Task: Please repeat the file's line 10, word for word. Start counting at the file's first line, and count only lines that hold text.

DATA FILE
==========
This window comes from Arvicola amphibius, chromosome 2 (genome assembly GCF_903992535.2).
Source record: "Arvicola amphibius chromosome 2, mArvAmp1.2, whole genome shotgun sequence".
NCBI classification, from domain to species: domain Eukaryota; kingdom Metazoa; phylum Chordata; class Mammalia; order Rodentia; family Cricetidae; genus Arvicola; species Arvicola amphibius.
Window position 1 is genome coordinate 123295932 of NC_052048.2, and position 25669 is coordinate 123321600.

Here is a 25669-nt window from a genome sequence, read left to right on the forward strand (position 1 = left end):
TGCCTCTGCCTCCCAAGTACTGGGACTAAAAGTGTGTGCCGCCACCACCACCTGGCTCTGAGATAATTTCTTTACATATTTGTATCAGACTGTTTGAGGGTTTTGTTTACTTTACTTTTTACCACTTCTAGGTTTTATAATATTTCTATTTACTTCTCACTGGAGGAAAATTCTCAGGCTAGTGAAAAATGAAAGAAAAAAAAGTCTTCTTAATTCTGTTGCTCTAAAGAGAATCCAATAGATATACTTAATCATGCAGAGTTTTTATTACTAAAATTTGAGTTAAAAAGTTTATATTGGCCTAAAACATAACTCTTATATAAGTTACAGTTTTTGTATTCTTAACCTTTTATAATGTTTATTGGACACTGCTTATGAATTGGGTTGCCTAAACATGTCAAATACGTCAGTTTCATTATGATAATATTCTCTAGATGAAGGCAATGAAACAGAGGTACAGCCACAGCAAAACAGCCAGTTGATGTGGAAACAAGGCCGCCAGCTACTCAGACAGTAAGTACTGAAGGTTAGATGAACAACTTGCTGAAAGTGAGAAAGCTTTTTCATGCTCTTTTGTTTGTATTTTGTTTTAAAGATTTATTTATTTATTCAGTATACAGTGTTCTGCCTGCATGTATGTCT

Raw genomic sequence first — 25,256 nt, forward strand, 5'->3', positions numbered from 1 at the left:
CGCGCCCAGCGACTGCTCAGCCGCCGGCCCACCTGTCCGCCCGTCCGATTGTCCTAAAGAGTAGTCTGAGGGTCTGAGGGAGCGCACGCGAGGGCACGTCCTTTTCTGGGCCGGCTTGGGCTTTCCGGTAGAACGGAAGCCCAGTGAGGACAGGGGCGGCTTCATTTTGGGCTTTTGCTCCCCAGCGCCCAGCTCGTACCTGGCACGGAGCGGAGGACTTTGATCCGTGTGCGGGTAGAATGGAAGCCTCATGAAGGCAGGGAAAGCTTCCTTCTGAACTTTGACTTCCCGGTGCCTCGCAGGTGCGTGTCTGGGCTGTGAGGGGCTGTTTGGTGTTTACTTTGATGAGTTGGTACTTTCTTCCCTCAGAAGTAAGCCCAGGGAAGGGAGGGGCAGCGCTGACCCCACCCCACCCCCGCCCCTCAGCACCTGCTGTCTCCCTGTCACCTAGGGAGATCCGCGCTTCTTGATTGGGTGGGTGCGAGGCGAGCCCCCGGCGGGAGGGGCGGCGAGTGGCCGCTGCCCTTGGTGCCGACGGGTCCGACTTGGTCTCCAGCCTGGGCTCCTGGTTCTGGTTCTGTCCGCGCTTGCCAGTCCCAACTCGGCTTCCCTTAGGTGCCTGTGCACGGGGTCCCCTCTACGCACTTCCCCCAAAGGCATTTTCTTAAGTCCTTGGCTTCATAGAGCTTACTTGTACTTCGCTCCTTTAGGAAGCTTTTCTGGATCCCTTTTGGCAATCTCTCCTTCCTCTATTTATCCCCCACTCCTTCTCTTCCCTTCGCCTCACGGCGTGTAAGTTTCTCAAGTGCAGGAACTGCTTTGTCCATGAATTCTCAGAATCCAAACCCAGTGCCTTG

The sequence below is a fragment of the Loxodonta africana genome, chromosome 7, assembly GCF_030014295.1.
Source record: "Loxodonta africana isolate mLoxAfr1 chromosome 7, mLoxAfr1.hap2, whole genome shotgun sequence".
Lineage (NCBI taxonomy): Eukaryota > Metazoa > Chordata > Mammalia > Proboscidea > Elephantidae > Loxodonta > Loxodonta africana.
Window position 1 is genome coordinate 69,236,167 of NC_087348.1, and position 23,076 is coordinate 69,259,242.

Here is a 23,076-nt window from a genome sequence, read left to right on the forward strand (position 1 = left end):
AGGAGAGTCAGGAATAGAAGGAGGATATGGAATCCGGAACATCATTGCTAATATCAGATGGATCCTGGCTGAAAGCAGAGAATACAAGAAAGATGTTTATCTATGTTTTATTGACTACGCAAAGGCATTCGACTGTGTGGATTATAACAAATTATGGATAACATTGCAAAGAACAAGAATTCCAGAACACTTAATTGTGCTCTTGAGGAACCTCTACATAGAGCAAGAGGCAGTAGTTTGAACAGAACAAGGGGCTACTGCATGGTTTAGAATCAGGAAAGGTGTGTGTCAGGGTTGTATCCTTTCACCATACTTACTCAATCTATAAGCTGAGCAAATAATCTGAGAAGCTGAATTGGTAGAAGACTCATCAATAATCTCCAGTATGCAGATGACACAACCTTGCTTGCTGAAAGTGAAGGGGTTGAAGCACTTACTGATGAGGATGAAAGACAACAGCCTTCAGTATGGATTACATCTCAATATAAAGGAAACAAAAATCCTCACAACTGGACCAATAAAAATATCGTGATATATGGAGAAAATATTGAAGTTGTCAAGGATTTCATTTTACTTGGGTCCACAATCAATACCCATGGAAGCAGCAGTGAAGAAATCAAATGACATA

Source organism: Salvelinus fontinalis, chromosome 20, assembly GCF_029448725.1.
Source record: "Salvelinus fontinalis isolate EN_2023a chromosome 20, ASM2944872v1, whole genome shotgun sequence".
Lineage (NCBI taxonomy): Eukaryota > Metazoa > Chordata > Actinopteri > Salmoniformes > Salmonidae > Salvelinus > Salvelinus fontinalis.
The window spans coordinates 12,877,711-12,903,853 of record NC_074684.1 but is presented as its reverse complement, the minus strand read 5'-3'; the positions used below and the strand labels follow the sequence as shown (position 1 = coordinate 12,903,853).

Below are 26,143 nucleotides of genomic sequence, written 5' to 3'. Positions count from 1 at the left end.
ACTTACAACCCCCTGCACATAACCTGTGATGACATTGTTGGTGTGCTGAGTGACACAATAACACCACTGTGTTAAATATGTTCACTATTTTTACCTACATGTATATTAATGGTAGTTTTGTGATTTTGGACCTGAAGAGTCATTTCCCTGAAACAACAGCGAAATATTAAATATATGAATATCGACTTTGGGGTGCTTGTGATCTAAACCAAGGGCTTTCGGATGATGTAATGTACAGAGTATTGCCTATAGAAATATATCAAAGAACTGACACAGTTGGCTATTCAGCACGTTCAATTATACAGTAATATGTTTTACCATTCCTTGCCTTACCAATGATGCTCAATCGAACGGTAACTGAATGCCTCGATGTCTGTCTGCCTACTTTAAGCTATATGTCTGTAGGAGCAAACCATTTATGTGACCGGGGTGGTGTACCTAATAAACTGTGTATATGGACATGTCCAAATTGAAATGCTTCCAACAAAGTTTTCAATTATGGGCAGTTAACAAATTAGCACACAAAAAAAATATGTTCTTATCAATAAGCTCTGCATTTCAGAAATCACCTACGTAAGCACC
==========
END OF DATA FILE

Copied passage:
Source record: "Loxodonta africana isolate mLoxAfr1 chromosome 7, mLoxAfr1.hap2, whole genome shotgun sequence".